We're having a "heaven help us from getting what we wanted" experience and we're making some people unhappy.
We don't want people to be unhappy but we think we've acted in good faith and creatively Here is an attempt to be transparent about what has happened so people can understand the situation. And it's also an attempt to suggest a pathway toward a shared goal.
When we first started planning Net2, less than a year ago, we knew we were taking a big swing at a ball we couldn't really see. Our premise was very simple and pretty vague. We believed that unlike other tech fads, Web 2.0, or as we prefer to call it, the social web, was only going to get bigger and, even more importantly, represented a profound opportunity for nonprofits, NGOs and those committed to social change.
The social web, to us, meant that the action had shifted from 'stuff' that cost money (nonprofits' weakness) to web-based tools that enhanced the ability of communities (nonprofits' strength) to self-organize. We could imagine the same kind of energy that has been mobilized for Wikipedia being mobilized to fight AIDs. We didn't know (and still don't) *how* that will happen, but we think it can happen. And we want to help make it happen.
We decided to do that by implementing the Net2 Project. The Net2 Conference is a part of the project. The Conference lasts two days. The project continues and keeps growing, and becomes less and less "ours" and more and more what people make of it. Our commitment was to put a lot of dollars (by our standards) and sweat (by anyone's standards) into getting things going and, specifically, into creating this website, nurturing it and staging the conference.
What kind of Conference? We'll find out at the end of May. One of the absolutely key aspects of the social web is "network effect" - the concept that A+B can add up to a lot more than C in ways that cannot be predicted but are a function of putting A in 'creative contact' with B. The Conference is our attempt to put a lot of people who don't usually talk to each other in the same room, literally and metaphorically.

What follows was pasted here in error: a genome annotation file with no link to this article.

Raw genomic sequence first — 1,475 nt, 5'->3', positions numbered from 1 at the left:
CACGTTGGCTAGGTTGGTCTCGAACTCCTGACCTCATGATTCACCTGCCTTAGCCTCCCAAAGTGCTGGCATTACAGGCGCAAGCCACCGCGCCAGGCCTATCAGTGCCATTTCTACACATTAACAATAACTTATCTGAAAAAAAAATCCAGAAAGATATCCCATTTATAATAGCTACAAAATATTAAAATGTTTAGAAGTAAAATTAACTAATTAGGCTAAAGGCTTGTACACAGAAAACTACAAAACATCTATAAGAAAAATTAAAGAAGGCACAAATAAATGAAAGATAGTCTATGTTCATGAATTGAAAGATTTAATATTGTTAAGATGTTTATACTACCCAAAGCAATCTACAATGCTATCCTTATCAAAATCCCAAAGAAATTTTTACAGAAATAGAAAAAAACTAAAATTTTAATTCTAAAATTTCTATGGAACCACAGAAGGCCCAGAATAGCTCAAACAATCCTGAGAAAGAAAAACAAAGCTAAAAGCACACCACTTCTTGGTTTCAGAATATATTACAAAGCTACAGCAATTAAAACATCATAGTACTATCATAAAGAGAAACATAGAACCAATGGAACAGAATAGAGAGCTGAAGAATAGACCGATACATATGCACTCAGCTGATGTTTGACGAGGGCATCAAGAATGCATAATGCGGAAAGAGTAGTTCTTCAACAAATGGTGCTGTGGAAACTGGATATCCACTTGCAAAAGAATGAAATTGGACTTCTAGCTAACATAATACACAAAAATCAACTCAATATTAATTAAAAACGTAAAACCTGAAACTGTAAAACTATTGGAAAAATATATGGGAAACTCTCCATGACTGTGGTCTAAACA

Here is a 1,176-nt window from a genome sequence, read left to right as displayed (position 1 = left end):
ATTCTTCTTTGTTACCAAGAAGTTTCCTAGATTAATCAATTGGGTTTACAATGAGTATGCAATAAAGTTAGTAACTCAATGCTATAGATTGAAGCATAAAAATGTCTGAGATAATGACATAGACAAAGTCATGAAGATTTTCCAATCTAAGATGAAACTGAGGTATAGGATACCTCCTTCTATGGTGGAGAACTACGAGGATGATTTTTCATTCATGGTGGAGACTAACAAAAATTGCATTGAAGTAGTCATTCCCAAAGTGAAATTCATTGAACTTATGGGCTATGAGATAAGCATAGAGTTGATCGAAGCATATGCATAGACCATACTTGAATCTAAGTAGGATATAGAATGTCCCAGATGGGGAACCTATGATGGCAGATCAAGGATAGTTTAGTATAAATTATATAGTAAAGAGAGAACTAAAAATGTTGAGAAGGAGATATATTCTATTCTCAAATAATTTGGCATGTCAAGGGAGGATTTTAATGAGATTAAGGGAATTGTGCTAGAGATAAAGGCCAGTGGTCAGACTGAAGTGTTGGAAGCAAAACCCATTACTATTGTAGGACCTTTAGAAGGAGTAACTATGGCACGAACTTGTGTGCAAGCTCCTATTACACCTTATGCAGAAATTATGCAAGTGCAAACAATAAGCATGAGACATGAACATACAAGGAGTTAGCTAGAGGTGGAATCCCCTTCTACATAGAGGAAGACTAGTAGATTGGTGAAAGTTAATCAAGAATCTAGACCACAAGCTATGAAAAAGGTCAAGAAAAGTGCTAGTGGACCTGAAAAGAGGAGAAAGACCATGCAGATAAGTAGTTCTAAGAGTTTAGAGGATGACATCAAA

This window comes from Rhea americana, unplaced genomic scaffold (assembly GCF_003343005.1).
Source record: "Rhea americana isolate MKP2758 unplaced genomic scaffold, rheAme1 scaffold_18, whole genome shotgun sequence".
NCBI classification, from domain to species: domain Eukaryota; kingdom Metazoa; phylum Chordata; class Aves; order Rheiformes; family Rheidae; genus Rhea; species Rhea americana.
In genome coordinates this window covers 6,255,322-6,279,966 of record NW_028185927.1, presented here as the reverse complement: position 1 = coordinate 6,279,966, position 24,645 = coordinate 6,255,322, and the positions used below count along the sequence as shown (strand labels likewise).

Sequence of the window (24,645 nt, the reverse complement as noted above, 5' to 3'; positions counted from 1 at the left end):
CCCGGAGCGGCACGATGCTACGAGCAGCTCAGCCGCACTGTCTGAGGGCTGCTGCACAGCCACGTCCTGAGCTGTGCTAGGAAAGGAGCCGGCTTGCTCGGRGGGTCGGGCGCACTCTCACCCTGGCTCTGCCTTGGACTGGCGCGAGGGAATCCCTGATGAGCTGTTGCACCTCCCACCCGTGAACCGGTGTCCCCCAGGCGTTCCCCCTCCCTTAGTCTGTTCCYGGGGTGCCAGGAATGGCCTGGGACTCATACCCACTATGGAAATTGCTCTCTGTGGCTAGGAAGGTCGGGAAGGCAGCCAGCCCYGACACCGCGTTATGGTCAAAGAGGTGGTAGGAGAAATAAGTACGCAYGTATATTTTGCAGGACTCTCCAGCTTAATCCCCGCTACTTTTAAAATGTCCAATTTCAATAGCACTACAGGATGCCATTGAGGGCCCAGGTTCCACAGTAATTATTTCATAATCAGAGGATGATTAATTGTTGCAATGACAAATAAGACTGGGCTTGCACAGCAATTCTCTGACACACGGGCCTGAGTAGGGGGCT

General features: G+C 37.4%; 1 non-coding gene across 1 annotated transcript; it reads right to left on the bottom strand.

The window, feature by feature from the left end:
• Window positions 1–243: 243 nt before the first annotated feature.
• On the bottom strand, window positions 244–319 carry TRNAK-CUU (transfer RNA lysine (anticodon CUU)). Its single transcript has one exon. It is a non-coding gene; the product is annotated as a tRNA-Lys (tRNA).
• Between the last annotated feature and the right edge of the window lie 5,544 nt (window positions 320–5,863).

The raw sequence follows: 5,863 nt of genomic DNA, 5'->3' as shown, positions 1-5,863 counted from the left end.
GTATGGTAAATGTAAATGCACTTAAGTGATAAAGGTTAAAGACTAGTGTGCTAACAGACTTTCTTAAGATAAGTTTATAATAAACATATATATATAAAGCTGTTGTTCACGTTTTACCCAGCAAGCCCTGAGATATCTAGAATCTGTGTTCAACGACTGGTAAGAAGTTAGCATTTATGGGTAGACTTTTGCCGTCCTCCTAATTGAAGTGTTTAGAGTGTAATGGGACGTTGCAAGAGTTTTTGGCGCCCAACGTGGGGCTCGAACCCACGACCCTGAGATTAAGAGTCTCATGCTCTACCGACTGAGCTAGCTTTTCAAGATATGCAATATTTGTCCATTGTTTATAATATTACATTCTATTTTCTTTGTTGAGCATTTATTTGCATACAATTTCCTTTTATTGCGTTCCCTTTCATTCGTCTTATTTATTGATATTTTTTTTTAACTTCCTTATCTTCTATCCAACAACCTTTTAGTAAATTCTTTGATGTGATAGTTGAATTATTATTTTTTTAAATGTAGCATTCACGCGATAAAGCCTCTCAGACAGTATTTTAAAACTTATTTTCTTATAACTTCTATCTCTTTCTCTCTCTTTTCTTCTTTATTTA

This is where things got a little squirrelly, in a good way and a sometimes upsetting way. The good news was that after having the devil of a time for the first few months convincing just about anyone to take "still another conference" seriously, all of a sudden, or so it seemed, everyone took it seriously.
And wanted to come.
We have room for 350 folks. That's it. We asked for and received scholarship funding from a number of foundations and corporations that enables us to pay the way of 56 nonprofits, including international NGOs and U.S. nonprofits. We have 60 speakers. We have about 40 members of the Net2 Team and the CompuMentor/Techsoup staff who have put too much sweat into this to be denied entry. We had to make 50 seats available to the sponsors who are helping us afford the time we've put in. Are the dimensions of the problem beginning to become clear? We basically had 144 seats 'left over' to allocate. We had 300 npo/ngo scholarship applicants, many of whom wanted to pay if they couldn't get scholarships. We had 200 people writing to us off the Net2 site telling us they wanted to register as soon as registration was open. We have thousands of people from around the world starting to pick up on the buzz that has been generated and many of these people want to come. And in the midst of all this, we have our commitment to bring different kinds of people to the event. For there to be true network effect, we can't have 300 people from nonprofits...or 300 philanthropists...or 300 open source developers. We have to make sure that bloggers with their ideas and developers with their programming skills and corporations with their resources and philanthropists with their funding and nonprofits with their on-the-ground social missions are all in the room.